“Of course, I am scared by the number of positive cases in Chennai. But we don’t have a choice, all I can do is take as many precautions"

38-year-old M joined Swiggy six months ago in Salem, 340 kms away from Chennai, but moved to the state capital when he realized he couldn’t make ends meet. 

“I was an accountant and dabbled in real estate for a while. But after demonetisation work dried up and I had to find another job,” he says. “At Swiggy, I was told I will be paid weekly. I took a loan to get a bike, and a mobile phone and I started work.”

When the Tamil Nadu government announced a lockdown across the state on March 23, M travelled home to be with his family. 

“When Covid-19 started I thought I needed to be home to educate my children on how to protect themselves, but I soon realized this pandemic can stretch for six months even a year, so I decided to come back to Chennai,” he said. “This isn’t likely to end till they stick a needle filled with a vaccine into my arm.”

M moved back into a one-room apartment he shares with a friend who also works as a gig worker. Monthly rent of Rs 5500 is already overdue for two months, and Chennai city has only begun to show an appetite for takeout – 30% of orders trickle in.

Over ten days, M has made Rs 4500. “Of course, I am scared by the number of positive cases in Chennai. But we don’t have a choice, all I can do is take as many precautions,” he says.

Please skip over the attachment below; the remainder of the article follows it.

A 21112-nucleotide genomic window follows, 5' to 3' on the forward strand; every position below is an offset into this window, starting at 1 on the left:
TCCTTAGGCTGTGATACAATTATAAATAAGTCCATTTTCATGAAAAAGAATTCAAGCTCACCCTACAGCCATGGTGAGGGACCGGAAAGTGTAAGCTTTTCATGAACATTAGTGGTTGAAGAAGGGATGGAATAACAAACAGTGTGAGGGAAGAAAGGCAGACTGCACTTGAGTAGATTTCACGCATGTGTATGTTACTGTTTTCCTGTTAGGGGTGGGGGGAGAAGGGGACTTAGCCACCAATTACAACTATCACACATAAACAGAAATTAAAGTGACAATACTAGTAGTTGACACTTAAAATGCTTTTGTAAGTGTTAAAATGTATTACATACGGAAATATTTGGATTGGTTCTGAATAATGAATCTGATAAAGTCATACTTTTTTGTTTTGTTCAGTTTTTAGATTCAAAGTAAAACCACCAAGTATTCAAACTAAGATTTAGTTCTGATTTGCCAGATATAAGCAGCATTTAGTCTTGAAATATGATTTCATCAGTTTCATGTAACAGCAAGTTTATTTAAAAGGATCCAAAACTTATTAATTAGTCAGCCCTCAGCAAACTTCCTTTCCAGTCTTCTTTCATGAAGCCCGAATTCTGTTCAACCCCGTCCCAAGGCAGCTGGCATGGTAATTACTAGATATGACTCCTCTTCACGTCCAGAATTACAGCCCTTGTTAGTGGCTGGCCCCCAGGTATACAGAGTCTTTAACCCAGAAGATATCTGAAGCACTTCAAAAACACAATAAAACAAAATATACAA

Every night, M soaks his mask and gloves in a mug full of water drenched in Dettol. In the morning he wears the pair he left out to dry the day before. “I also make a huge pot of all the spices I think are good as immunity boosters and drink a glass every morning.” 

Few Protections

Gig workers told HuffPost India that their companies have pushed them to deliver items even to containment zones to ensure customer satisfaction; but promise workers a minimum incentive if they contract COVID-19 or are quarantined and unable to work.

Yet, there exists considerable confusion about exactly how much this minimum incentive is.

A Swiggy representative, for instance, directed HuffPost India to a company blog dated April 17, that stated “any delivery partner who is temporarily suspended due to Covid-related reasons receives 1.5 times their minimum guaranteed earnings for at least 2 weeks. Income protection and medical insurance programmes are also in place to support them financially.” Yet the representative declined to quantify exactly what these minimum guaranteed earnings are. 

An Amazon representative said the company has set up a USD 25 million Amazon Relief Fund globally which is also applicable to India. It can be “utilised by qualifying individuals who have been quarantined or diagnosed with Covid-19”. Amazon India has extended the ARF to “eligible delivery associates who are part of the Delivery Service Partner Program,” the representative said.